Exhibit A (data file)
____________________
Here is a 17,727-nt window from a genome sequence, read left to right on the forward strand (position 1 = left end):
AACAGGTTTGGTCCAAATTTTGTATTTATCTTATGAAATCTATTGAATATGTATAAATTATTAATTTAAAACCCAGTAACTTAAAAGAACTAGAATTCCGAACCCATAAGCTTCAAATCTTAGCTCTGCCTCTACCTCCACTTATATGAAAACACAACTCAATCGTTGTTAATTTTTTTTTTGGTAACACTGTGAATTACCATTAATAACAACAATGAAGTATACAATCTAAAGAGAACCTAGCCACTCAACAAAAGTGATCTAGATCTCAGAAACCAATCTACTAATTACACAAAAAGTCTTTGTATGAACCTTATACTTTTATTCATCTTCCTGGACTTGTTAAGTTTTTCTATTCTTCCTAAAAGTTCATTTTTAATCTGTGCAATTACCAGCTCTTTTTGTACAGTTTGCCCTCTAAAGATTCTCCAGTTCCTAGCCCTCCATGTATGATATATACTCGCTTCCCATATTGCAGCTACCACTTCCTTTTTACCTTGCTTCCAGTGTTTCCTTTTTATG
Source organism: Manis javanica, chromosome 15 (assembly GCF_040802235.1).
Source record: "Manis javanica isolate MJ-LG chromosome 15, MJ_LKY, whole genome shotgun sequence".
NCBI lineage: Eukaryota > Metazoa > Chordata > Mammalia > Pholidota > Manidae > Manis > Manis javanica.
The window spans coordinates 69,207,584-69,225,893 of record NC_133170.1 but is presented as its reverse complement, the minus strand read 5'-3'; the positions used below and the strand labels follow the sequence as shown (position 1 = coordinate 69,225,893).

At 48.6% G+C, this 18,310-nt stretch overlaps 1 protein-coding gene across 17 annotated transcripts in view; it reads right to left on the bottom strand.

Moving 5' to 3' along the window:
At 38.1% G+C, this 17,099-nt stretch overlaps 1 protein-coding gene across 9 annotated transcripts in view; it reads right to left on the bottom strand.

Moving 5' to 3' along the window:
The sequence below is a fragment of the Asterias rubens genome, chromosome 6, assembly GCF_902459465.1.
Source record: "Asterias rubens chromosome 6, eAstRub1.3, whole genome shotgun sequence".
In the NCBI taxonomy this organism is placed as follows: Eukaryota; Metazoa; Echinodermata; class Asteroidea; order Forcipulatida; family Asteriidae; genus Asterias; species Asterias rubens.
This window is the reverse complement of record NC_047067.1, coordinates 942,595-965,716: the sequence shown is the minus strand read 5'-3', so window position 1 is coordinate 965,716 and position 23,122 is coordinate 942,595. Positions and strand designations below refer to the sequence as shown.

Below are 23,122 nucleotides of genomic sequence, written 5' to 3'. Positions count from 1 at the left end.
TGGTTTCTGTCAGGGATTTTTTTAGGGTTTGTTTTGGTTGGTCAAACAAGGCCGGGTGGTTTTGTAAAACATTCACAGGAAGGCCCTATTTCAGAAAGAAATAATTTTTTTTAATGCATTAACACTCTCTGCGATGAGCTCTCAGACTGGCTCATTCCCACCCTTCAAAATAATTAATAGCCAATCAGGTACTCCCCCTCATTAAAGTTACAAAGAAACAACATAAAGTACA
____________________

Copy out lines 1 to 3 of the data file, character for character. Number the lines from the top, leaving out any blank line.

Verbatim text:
Here is a 17,727-nt window from a genome sequence, read left to right on the forward strand (position 1 = left end):
AACAGGTTTGGTCCAAATTTTGTATTTATCTTATGAAATCTATTGAATATGTATAAATTATTAATTTAAAACCCAGTAACTTAAAAGAACTAGAATTCCGAACCCATAAGCTTCAAATCTTAGCTCTGCCTCTACCTCCACTTATATGAAAACACAACTCAATCGTTGTTAATTTTTTTTTTGGTAACACTGTGAATTACCATTAATAACAACAATGAAGTATACAATCTAAAGAGAACCTAGCCACTCAACAAAAGTGATCTAGATCTCAGAAACCAATCTACTAATTACACAAAAAGTCTTTGTATGAACCTTATACTTTTATTCATCTTCCTGGACTTGTTAAGTTTTTCTATTCTTCCTAAAAGTTCATTTTTAATCTGTGCAATTACCAGCTCTTTTTGTACAGTTTGCCCTCTAAAGATTCTCCAGTTCCTAGCCCTCCATGTATGATATATACTCGCTTCCCATATTGCAGCTACCACTTCCTTTTTACCTTGCTTCCAGTGTTTCCTTTTTATG
Source organism: Manis javanica, chromosome 15 (assembly GCF_040802235.1).